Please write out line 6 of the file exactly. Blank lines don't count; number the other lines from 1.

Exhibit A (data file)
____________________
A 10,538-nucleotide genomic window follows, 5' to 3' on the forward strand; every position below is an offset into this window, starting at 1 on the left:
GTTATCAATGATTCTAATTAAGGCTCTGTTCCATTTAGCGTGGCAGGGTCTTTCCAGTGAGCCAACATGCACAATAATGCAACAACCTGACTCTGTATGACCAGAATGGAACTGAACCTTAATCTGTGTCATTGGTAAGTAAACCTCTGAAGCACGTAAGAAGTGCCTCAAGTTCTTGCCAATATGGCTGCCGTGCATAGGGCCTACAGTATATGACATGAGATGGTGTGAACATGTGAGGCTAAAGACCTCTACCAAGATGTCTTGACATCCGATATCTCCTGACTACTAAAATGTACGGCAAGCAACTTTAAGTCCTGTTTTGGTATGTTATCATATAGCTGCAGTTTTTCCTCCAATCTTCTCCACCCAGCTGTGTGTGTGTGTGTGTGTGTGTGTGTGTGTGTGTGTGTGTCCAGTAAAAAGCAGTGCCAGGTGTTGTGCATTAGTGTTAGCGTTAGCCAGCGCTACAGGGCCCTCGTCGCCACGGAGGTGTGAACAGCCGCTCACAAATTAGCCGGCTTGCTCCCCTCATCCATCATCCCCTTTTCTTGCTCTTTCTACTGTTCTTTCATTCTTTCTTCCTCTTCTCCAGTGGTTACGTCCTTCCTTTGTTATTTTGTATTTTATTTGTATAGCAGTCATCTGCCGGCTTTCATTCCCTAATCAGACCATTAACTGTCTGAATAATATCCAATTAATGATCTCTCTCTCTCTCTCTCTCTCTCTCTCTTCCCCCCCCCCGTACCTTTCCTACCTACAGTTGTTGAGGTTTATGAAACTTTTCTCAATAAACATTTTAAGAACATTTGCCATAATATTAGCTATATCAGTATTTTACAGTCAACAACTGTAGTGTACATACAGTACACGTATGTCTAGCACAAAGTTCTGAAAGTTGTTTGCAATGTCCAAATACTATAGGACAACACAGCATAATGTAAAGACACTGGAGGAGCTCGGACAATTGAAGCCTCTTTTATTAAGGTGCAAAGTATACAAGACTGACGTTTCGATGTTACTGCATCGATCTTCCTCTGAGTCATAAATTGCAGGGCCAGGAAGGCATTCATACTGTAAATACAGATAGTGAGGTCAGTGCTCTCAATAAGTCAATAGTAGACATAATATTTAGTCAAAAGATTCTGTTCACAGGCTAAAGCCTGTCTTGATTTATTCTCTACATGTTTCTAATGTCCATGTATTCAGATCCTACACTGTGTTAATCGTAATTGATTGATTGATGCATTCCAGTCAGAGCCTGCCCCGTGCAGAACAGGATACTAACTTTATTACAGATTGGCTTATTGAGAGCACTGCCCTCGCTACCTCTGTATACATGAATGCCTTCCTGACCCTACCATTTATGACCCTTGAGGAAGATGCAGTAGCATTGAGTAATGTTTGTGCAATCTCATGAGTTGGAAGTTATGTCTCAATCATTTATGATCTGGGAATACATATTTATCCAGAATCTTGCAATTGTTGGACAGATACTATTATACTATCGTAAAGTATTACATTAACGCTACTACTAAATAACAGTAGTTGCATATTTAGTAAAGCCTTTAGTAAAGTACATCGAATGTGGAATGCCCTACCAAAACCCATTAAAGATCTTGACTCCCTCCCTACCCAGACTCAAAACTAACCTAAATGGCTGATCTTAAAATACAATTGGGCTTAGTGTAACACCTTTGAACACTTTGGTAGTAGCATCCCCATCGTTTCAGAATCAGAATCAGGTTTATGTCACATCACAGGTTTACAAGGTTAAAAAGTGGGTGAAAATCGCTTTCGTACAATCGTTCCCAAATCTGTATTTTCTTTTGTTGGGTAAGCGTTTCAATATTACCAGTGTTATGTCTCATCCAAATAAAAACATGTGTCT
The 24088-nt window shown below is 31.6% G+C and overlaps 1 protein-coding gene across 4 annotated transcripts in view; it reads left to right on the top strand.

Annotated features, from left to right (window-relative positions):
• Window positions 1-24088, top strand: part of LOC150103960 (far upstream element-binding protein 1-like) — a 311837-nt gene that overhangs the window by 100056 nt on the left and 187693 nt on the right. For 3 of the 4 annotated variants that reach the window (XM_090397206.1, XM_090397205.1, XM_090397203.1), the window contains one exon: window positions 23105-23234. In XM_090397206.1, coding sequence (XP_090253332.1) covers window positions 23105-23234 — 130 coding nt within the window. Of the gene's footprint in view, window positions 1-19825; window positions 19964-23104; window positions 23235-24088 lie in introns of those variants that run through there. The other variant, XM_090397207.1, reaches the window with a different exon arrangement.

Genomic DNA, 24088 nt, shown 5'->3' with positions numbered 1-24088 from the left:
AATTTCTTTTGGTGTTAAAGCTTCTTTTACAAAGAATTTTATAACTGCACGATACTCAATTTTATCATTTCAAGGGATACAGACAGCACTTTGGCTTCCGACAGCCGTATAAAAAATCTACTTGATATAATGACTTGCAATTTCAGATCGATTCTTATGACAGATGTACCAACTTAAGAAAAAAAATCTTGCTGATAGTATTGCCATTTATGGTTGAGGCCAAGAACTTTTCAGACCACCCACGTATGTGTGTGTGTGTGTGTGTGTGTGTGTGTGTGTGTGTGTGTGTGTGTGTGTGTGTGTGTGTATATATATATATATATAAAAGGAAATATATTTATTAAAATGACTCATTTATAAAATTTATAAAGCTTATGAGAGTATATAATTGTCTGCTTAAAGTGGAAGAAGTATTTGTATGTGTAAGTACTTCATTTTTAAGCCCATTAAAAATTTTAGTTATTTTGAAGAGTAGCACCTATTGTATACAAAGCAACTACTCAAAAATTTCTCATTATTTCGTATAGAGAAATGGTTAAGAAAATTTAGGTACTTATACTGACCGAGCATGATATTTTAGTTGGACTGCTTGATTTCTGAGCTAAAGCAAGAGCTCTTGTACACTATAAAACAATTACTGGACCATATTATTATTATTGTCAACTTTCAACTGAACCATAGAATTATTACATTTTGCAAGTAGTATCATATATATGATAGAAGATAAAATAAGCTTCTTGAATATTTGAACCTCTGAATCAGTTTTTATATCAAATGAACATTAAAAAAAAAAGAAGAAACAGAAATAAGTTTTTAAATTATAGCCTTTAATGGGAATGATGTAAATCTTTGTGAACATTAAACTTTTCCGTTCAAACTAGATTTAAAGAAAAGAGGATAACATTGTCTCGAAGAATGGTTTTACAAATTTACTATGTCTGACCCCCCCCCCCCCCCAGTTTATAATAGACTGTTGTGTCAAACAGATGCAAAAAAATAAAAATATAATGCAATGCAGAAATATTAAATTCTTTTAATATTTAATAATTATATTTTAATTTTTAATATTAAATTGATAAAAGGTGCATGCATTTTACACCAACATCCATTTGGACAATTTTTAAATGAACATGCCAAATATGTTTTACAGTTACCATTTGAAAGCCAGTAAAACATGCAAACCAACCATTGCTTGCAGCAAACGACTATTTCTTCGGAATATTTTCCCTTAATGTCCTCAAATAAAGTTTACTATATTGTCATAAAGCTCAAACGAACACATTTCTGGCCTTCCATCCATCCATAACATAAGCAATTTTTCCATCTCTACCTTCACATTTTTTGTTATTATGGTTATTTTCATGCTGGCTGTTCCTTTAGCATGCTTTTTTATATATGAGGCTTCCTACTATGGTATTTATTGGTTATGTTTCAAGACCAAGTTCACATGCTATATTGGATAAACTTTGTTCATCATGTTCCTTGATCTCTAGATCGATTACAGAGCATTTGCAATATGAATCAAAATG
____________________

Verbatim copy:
Genomic DNA, 24088 nt, shown 5'->3' with positions numbered 1-24088 from the left: